Big firms' sustainability strategies score poorly

10th August 2012


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Natura, Nestlé, Nike, Puma, Ricoh and Unilever are the only firms in a study of the world's leading companies to have taken steps to overhauling their business plans to favour sustainable growth, according to Deloitte

The consultancy firm examined the sustainability strategies of 65 businesses in 10 industries that are members of the UN Global Compact as part of its 2012 zero-impact growth monitor, which assesses companies’ readiness for a “green and inclusive economy”.

All 65 companies were assessed and scored on a 0–5 scoring model against 18 components relating to their vision and strategic ambition, as well as their environmental and social strategies and goals. Eight of the 18 components that make up the monitor are environmental aspects, ranging from emissions and energy to logistics and supply chain, and from biodiverisity to water consumption.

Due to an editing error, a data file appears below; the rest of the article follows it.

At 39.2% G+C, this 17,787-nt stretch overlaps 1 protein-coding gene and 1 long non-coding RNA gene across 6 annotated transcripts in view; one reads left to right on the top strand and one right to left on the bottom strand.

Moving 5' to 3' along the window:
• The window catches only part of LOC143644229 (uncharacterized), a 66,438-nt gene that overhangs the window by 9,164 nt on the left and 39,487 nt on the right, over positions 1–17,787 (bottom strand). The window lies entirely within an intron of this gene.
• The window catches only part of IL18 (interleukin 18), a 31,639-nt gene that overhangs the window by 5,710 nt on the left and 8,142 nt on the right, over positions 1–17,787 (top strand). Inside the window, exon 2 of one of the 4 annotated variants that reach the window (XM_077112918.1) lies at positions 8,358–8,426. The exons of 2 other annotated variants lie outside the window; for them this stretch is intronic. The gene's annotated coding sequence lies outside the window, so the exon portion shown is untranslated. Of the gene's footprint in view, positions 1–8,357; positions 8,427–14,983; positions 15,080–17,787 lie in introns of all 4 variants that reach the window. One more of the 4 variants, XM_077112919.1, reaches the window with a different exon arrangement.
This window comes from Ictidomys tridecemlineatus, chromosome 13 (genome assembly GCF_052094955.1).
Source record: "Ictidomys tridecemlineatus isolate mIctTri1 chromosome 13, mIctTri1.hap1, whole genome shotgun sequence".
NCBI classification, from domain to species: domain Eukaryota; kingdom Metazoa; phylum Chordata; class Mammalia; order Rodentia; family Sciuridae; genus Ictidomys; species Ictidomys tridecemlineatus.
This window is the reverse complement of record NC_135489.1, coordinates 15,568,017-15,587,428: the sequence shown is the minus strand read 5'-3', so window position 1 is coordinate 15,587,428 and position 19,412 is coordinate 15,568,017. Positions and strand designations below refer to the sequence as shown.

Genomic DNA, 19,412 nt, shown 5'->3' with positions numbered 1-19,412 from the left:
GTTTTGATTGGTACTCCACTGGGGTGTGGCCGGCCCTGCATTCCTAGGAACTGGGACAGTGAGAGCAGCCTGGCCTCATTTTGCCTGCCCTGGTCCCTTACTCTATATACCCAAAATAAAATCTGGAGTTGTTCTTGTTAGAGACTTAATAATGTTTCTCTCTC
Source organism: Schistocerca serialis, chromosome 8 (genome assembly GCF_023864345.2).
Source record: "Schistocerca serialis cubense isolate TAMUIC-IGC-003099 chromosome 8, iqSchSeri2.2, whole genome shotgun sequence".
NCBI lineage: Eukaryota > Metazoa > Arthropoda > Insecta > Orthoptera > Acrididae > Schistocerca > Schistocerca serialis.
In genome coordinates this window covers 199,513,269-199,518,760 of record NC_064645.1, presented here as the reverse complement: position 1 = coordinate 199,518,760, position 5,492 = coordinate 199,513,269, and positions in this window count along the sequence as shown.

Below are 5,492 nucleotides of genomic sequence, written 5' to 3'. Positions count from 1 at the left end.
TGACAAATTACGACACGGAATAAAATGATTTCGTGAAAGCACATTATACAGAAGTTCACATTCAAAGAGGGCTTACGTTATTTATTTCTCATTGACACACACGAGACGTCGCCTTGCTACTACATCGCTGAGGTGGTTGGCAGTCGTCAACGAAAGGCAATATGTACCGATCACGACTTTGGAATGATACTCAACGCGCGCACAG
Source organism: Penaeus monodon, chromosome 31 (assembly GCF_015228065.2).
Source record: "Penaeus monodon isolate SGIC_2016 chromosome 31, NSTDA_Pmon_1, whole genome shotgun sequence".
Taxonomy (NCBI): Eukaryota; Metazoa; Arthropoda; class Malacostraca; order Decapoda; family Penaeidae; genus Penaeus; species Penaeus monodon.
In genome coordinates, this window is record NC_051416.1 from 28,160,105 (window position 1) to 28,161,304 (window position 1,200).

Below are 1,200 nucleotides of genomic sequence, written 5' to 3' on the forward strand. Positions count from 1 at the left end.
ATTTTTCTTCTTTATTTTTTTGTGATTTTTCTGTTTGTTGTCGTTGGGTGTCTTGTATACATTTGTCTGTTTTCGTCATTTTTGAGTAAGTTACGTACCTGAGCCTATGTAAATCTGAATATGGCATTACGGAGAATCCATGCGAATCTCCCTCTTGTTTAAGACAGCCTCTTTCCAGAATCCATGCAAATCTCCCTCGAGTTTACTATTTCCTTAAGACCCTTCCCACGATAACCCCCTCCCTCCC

Consumer goods companies, such as Diageo, Lego, Nestlé, PepsiCo and Unilever, on average scored highest, with a 2.9 score, while utilities, a group that includes RWE and Vattenfall, scored the lowest, with an average of 2.05.

The technology industry, which includes Fuji, Philips, Ricoh, SAP and Siemens, scored highest against the environmental indicators, with an average score of 2.8.

By contrast, the financial sector, including UK business Aviva and Spanish bank BBVA, scored lowest, averaging just 2.03. Deloitte says that environmental goal setting in most companies is more consistent towards supporting their broad sustainability strategies than social goal setting.

Overall, the consultancy found that the majority of firms remain vague about their strategic ambition in a world where business as usual is no longer an option, and companies that have proposed ambitious sustainability strategies often fail to effectively implement them.

“In quite a considerable number of cases an implementation gap arises between the definition of overall strategies and targets and their implementation,” says Deloitte.

By contrast, the six trailblazing companies are described as having not only set measurable and ambitious mid- to long-term targets (to at least 2020), but to have also embedded policies to ensure they minimise their negative impacts.

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